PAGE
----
Uncertainty by Sarah Das Gupta

Niagara, 1857 by Frederic Edwin Church
Image courtesy of the National Gallery of Art

Dichotomy of light and shade
rainbow blurred in cloud and rain
white suicidal water
tangible tears of spray
rocks of despair, eddies of grief
days of uncertainty and loss
Still the blue face of control
cascades of courage and resolution
accepting the crags of destruction
the far horizon of the past
tethered on the edge of memory

Sarah Das Gupta wrote this ekphrastic poem, inspired by Frederic Edwin Church’s 1857 painting Niagara, which was first published in The Ekphrastic ReviewOctober 20, 2023 in their Ekphrastic Challenges series. Read about ekphrastic poetry in Niagara.
Sarah Das Gupta is a retired teacher living near Cambridge, UK who has taught in India and Tanzania. Her work has been published in over 12 countries including US, UK, Australia, Canada, Germany, India, Croatia and Romania

Memories of a Niagara Falls Morning, 1856 by Emily Tee

Niagara, 1857 by Frederic Edwin Church
Image courtesy of the National Gallery of Art

White. Cold. My first noticing was the dense mist.  Not tendrils curling around like fingers but thick like a blanket, moisture-rich, like being inside a cloud.  It would burn off later as the sun climbed in the sky.  I needed there to be good visibility for the crowd. Next, as always, I noticed the noise.  A pleasant natural cacophony at a distance, it became a pounding, rushing freight train as I walked towards The Spot.  We’d scouted it weeks before, using word-of-mouth and triangulating with newspaper reports from a few years back.  The crushing sound, the energy of the spray – it really made me feel alive.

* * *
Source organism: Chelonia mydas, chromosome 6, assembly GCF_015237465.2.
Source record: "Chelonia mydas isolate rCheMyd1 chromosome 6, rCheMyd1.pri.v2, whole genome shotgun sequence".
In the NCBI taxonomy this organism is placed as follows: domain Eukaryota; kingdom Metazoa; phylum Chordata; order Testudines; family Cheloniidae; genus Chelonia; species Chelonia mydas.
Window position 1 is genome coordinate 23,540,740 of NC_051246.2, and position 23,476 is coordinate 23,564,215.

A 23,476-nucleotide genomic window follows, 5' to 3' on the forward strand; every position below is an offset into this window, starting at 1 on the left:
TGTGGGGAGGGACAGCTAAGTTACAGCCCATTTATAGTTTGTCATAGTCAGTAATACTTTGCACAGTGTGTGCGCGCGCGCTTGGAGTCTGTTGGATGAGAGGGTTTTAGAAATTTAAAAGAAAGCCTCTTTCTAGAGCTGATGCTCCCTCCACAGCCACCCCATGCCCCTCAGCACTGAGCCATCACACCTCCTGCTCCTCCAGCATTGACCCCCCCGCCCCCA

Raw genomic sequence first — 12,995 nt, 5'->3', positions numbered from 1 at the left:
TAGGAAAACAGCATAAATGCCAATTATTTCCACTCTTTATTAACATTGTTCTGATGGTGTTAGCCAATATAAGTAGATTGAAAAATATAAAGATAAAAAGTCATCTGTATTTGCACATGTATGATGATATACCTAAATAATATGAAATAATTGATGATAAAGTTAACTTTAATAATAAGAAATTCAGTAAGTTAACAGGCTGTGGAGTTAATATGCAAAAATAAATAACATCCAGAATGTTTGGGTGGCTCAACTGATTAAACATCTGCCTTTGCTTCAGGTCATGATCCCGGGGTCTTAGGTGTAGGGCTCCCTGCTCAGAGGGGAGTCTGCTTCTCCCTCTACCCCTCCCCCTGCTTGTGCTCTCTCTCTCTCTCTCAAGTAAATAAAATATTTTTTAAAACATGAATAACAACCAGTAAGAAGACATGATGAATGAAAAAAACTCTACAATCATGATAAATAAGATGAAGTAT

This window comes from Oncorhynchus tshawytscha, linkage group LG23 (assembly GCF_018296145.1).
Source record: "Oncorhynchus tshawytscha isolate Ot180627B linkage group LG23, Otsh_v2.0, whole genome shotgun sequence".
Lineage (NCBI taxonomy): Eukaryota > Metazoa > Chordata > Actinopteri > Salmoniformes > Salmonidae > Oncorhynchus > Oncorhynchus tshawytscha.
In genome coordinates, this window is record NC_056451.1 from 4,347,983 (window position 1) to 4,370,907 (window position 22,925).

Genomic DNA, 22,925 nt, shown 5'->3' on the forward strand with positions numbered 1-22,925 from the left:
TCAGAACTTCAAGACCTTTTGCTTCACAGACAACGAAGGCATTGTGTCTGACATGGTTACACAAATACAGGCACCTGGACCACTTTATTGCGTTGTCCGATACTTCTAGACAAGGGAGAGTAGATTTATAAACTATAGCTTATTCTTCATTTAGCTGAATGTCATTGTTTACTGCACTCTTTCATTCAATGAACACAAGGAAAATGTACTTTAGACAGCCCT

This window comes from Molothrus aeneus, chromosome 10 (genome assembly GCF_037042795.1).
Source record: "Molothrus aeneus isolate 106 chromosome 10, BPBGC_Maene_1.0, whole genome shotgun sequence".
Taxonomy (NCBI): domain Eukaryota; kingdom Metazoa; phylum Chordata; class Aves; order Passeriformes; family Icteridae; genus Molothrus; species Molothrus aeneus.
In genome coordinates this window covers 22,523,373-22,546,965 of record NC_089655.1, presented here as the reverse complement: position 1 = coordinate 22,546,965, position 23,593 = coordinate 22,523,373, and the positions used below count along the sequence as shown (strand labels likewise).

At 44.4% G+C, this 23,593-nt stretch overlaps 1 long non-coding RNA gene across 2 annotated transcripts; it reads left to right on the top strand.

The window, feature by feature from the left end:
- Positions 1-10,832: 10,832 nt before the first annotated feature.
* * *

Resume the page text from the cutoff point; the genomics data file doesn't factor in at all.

My good friend Itzak was already waiting, well wrapped up in his long greatcoat with the collar turned up, thick padded leather gloves, his long mutton chop sideburns slick with the water vapour and his dark curls were straggling from under his peaked cap.  Itzak’s lips curled into a smile at my approach and he had that devilish twinkle in his eye confirming why he was the only person I could have trusted to help me with this caper.

If – no, when – I made it to the bottom of the Falls I’d be famous.  No-one else had ever managed the journey and survived, and certainly no woman, though truth be told very few had tried, and even then not voluntarily.  The last poor fellows had fallen, one almost rescued then pulled under by the cruel currents.  My journey would be sensational in a different way.  The reporter would be here soon, as would the usual troupes of tourists, as soon as the dense fog lifted to unveil the splendour of the Falls.

“Who’s that? Is he the man from The Gazette?” I asked Itzak, pointing to a tall stranger.  He looked old, probably as much as thirty. The man nodded in our direction but seemed preoccupied as he turned to look at the water cascading over the edge.

“Him?  That’s Frederic.  I spoke with him yesterday afternoon.  He’s some sort of artist, sketching the Falls.  You know how popular it is for postcards and pasting onto tourist tat.”

“He’s not drawing us, is he?” I was suspicious of the detached, aloof stranger.

“No, no worries there.” Itzak flashed me another smile.  “He told me he’s only interested in the Romantic Ideal of nature.  He won’t even paint what he sees, but only the best version of it, he said.”

“Hah! Perhaps he’ll have a new romantic ideal in mind later!”

Itzak smiled again and stepped to the side to reveal the barrel.  It was large, dark, heavy – befitting the seriousness of its purpose.  Painted on the side in large white letters was “Bella D’Angelo, Niagara Falls, 1856”.  Inside, it was packed with soft, cream, newly spun wool.  My playful mind suggested that it would be just like climbing into the clouds themselves, although thankfully drier.

“Are you sure you’ll have enough room in there?”

“We’ve tested it out, Itzak.  There’s enough room for me to snuggle down, for you to add the last soft pillow of wool on top and bolt on the lid.  As long as Bertrand is ready with the boat at the bottom all will be well.”